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Candyland: The Awful Truth

Dear Rudy,

On a recent show you asked, "What's the worst place you'd never want to go back to?" My answer: Hershey, Pennsylvania.

I haven't always felt his way. When I was kid, I was dying to go to Hershey. My friends all wanted to go to Disneyland, but I was bent on Hershey. Why Hershey? The fixation began when I first saw Charlie and the Chocolate Factory on television one Sunday afternoon. I was hooked. I was convinced Hershey would be the movie come to life. My desire to visit was further nourished by Sammy Davis Jr. singing "Candy Man" on the Jerry Lewis telethon. This was proof enough to my 7-year-old mind that Willy Wonka or some Wonka-esque figure was real. But the clincher was when one of my friends went to Hershey. She said in her postcard that the streets smelled like chocolate, and brought me a genuine artifact of this magical place: a giant Hershey's kiss. That was it. I HAD to go.

But year after year summer came and went and my family never made it to Hershey. Of course, my family never really went anywhere, but that didn't make the dream any less seductive.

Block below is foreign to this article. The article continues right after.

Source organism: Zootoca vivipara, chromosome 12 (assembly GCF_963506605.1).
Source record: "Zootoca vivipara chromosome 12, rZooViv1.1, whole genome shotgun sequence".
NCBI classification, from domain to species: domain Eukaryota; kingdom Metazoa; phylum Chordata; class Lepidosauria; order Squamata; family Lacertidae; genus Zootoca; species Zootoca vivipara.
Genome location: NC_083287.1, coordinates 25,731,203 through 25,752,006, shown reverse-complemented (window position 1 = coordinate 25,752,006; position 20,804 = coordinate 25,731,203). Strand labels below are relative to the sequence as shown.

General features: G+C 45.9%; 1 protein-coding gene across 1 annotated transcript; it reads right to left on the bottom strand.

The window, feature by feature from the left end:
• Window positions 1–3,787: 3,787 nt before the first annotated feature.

As kids are apt to do, I grew up and moved away, and for the most part, the Hershey fixation withered under the pressures of school and jobs and adult responsibilities. But then one crisp fall weekend I found myself roadtripping from Washington, DC to Boston along a route that would take me precariously close to Hershey, Pennsylvania. I decided the time had come to confront the fantasy.

It would have been better if I had never stopped. I didn't expect the streets to be paved with chocolate, but I was not prepared for my dazzling childhood dream to be reduced to an amusement park with a giant gift shop attached. At the very least, I wanted to see a genuine factory cranking out chocolates, not a cartoonish visitors' center replica. It was a crushing blow.

I'm over it now. I've accepted the cruel reality -- but I can no longer eat Hershey's chocolate. From almond Kisses to the classic Hershey bar -- it's all tainted with the acrid bitterness of disillusionment.

But my story has a happy ending. My rejection of Hershey's has led me to an ever more delicious discovery: Belgian chocolate.




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